Description

Introduction (without this heading)
Write an introduction paragraph for your review. This paragraph
states the topic and inquiry questions for this review
states that it is inductive/deductive and why
c. tells the reader specific information on how many articles you reviewed and how you sorted the articles into common themes based on findings (results).

2. Body (without this heading)
Before you begin this section, be sure that you have sorted your articles into different themes based on the articles’ findings (sometimes called results). After you sort your articles, it is important to give your sorted groups a descriptive name. The names of the sorted articles will become your headings for each of the paragraphs that you write in the body of your review. The body of your literature review will include,

a. Theme 1: a paragraph or several paragraphs that describe the first theme that you identified and compare, contrast and/or connect the articles you’ve selected.
b. Theme 2: a paragraph or several paragraphs that describes the second theme that you identified and compare, contrast and/or connect the articles you’ve selected.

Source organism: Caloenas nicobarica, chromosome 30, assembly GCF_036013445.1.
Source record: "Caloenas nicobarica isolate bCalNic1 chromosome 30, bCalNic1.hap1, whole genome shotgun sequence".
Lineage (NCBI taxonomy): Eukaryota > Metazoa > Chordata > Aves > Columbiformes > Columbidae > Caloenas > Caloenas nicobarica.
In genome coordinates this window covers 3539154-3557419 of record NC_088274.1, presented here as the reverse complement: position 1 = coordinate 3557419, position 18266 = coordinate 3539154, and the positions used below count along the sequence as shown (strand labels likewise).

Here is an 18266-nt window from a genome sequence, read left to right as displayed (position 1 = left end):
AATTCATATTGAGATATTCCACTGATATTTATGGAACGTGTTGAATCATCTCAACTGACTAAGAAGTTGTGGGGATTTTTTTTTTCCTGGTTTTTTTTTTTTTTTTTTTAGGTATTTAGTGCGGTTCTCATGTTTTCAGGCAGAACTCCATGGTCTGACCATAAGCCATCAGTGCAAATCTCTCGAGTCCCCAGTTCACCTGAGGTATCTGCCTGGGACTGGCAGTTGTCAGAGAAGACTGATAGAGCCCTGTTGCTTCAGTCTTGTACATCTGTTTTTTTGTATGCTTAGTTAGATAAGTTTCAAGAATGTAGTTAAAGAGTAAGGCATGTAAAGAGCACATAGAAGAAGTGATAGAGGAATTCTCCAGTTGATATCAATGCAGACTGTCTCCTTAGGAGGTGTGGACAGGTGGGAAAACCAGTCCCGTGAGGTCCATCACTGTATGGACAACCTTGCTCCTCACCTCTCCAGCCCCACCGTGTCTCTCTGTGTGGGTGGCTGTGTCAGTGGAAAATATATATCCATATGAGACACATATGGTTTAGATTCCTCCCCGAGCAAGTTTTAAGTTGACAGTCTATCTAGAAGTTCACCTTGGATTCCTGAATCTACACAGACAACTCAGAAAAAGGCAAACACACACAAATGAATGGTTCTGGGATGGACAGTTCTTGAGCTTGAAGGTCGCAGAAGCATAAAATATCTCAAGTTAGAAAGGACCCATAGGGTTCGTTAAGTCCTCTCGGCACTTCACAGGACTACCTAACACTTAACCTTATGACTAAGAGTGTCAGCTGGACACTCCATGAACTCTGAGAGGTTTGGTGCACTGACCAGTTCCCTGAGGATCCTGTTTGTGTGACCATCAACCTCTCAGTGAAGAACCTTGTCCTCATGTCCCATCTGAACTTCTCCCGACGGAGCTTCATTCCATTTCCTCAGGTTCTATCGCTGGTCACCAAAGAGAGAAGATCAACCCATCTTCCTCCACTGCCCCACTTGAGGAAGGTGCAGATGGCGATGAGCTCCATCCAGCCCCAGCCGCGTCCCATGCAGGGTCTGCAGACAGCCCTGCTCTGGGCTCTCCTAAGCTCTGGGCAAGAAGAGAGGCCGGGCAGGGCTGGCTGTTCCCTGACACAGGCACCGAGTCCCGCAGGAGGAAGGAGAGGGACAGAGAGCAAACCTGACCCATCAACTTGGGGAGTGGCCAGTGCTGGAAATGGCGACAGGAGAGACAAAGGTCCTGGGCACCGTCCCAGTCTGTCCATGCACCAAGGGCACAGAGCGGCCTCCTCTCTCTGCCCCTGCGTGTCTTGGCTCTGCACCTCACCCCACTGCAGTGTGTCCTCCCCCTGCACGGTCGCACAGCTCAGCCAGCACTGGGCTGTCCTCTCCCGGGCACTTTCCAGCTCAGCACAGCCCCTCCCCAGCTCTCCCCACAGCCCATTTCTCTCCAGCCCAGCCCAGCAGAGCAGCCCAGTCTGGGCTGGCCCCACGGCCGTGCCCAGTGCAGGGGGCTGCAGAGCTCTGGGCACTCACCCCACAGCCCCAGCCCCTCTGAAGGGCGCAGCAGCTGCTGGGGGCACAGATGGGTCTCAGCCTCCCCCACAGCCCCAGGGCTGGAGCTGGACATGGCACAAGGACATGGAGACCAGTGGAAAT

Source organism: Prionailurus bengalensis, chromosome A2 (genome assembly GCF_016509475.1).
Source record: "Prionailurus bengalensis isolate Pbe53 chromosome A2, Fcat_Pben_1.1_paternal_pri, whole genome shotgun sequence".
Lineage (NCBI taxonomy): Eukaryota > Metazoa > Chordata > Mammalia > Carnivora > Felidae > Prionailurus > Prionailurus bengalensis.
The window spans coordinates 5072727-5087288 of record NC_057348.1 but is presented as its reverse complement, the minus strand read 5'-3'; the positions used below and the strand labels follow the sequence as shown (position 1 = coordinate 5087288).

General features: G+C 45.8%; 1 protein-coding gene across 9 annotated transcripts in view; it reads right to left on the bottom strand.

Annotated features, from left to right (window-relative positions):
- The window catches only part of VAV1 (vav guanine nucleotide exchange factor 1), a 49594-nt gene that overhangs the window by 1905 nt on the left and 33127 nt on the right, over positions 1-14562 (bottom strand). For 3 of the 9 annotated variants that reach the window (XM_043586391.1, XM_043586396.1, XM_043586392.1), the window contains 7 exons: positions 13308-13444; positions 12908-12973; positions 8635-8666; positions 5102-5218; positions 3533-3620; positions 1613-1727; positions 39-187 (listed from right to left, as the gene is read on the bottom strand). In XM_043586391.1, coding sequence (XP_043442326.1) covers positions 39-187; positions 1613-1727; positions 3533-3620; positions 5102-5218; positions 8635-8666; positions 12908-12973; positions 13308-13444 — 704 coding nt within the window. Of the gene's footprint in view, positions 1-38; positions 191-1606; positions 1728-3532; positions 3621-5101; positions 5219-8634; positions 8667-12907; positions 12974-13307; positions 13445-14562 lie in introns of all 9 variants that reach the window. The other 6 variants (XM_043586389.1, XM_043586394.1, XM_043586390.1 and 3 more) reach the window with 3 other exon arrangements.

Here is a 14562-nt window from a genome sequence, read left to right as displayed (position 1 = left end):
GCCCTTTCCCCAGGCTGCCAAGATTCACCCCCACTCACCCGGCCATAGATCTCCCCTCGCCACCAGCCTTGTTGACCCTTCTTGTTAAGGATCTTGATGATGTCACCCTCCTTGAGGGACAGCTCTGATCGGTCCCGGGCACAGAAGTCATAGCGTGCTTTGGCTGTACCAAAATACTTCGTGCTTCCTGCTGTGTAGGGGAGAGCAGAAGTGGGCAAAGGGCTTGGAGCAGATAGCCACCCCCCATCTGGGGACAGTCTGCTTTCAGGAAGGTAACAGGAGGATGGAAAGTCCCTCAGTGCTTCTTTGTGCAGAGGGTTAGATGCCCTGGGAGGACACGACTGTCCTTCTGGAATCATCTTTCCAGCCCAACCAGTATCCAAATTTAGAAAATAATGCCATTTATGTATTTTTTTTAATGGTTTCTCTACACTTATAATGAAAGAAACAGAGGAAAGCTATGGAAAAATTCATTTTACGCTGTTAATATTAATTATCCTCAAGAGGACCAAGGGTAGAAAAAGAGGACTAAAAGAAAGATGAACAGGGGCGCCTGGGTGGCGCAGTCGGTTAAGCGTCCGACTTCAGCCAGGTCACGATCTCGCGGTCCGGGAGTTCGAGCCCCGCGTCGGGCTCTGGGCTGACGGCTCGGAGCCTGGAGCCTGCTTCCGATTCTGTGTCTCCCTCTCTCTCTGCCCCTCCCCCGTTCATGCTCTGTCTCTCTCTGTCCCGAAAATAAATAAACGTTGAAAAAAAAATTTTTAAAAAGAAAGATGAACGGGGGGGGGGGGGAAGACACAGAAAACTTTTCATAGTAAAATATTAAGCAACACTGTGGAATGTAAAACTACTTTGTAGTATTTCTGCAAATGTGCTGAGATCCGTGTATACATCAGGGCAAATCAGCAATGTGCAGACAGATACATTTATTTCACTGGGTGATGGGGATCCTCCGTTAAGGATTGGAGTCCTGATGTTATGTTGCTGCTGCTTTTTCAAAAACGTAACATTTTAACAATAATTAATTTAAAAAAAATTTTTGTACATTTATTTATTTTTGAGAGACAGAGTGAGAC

d. Theme 3: a paragraph or several paragraphs that describes the third theme that you identified and compare, contrast and/or connect the articles you’ve selected.
… …

3 Summary
This is the last paragraph of your literature review. In this paragraph, it is important to briefly summarize the main findings from the articles that you reviewed and to point out how your inquiry questions were answered or not answered, what the gap is (what if my questions are all answered – you then need to identify new inquiries so that you will contribute to the field)..

I already have 5 sources but I need 3 more to make the requirement of 8 sources.
D’Ausilio, A., Novembre, G., Fadiga, L., & Keller, P. (2015). What can music tell us about social interaction? Trends in Cognitive Sciences, 19(3), 111–114. https://doi.org/10.1016/j.tics.2015.01.005

Greenman, D. (2009). The joy and therapeutic benefits of live music. Complementary Therapies in Clinical Practice, 15(3), 181–181.

Schäfer, T. (2016). The Goals and Effects of Music Listening and Their Relationship to the Strength of Music Preference. PloS One, 11(3), e0151634–e0151634. https://doi.org/10.1371/journal.pone.0151634

Shibazaki, K., & Marshall, N. (2017). Exploring the impact of music concerts in promoting well-being in dementia care. Aging & Mental Health, 21(5), 468–476. https://doi.org/10.1080/13607863.2015.1114589

Swarbrick, D., Bosnyak, D., Livingstone, S., Bansal, J., Marsh-Rollo, S., Woolhouse, M., & Trainor, L. (2019). How Live Music Moves Us: Head Movement Differences in Audiences to Live Versus Recorded Music. Frontiers in Psychology, 9, 2682–2682. https://doi.org/10.3389/fpsyg.2018.02682

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